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National Wheat Foundation scholarship honors ag students

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Do you love advocating for agriculture and connecting the divide between urban and rural folks? Than this scholarship opportunity is perfect for you. The National Wheat Foundation officially began accepting applications for the Jerry Minore Scholarship, honoring students pursuing a career in agriculture. The scholarship is available to college students for the 2021-22 academic year with an application deadline of December 31, 2020. 

“The scholarship is meant to recognize those students who have shown a passion for agriculture both inside and outside the classroom,” said David Cleavinger, Chairman of the National Wheat Foundation. “Programs like the Minore Scholarship encourage the next generation to teach others the importance of wheat and agriculture and the significant role both play in society.” 

The late Jerry Minore was a BASF Senior Market Manager and a liaison to the wheat industry. Since his unexpected death in 2012, BASF has partnered with the National Wheat Foundation to fund scholarships and honor his advocacy efforts for wheat growers. This year the Foundation will be issuing two scholarships for $2,500 each.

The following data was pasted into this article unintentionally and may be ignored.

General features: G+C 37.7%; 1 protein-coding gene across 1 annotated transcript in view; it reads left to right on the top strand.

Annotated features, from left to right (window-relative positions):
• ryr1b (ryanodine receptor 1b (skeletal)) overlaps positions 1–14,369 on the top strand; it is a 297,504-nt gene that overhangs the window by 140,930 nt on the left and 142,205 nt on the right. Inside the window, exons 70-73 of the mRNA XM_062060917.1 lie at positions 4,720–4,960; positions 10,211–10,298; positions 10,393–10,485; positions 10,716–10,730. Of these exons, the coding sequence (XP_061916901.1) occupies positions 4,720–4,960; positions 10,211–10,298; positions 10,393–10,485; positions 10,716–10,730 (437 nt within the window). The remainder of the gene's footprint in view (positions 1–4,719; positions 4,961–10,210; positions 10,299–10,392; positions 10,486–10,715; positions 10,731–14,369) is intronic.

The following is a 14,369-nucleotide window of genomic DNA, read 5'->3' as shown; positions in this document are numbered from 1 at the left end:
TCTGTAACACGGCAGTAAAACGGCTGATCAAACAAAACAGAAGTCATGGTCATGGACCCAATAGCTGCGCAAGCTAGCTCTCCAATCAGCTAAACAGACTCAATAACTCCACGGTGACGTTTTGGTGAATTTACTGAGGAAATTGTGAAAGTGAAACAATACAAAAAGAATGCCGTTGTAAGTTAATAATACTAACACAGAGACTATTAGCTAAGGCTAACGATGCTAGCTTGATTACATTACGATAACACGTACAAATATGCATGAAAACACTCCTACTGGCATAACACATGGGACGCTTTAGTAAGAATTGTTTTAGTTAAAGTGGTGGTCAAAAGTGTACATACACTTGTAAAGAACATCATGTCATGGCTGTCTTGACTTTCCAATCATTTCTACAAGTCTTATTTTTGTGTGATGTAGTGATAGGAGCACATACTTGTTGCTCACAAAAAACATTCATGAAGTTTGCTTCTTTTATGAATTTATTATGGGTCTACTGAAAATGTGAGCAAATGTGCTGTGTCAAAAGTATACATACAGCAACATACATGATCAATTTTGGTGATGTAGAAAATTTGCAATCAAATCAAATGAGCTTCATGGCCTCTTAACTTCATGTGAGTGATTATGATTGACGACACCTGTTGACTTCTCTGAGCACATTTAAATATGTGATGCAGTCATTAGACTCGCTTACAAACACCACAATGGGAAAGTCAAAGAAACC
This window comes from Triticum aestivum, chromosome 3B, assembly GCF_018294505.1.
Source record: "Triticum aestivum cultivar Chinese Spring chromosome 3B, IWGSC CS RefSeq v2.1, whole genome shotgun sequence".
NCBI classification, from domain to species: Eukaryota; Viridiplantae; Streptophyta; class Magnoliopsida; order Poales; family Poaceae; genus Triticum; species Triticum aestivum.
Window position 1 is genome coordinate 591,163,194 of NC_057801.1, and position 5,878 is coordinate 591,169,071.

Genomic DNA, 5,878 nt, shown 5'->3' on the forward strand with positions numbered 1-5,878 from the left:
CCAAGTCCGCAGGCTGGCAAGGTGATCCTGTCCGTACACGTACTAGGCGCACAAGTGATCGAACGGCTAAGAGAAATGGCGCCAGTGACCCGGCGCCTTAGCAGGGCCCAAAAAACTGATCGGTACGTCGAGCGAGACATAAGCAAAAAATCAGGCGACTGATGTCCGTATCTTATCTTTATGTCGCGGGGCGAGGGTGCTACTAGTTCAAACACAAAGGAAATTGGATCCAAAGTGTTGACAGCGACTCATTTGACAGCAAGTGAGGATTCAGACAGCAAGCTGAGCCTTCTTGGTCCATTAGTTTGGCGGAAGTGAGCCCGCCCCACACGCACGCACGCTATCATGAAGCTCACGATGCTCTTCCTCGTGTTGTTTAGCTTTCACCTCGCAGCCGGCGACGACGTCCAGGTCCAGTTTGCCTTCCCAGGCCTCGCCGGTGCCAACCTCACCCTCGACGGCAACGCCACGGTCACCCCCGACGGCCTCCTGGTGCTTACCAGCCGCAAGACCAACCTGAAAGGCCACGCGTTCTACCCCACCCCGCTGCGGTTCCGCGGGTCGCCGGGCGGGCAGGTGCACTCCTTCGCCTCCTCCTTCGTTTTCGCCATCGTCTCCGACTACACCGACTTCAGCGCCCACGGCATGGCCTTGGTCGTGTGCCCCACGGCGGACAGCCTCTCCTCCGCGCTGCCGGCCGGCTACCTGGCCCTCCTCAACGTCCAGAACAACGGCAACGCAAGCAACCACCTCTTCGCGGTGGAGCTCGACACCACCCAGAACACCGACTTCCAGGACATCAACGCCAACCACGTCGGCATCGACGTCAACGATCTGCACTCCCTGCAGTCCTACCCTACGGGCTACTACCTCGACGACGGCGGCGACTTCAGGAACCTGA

“We value our partnership with the National Wheat Foundation and our shared passion for investing in students who have shown a commitment to the agriculture industry,” said Scott Kay, Vice President U.S. Crop, BASF Agricultural Solutions. “There’s no better way for BASF to honor Jerry’s legacy than to support these students as they achieve their ag dreams.” 

Applicants for the Minore Memorial Scholarship should submit:

  1. A completed application form;
  2. One letter of recommendation, for instance from a professor, academic advisor or nominating sponsor;
  3. A copy of your unofficial transcript;
  4. A response to one of the following essay questions, no more than one type-written page
    in a 12-point font:
    Question 1: How would you help educate and teach the next generation about the value and importance of wheat to our nation and consumers around the world?
    Question 2: Do you believe there is a division in the general views of agriculture between urban and rural dwellers in the United States? What do you think is the origin of this? What do you think is the solution, if there needs to be a solution?

For more information on how to apply, visit their scholarship website.

 

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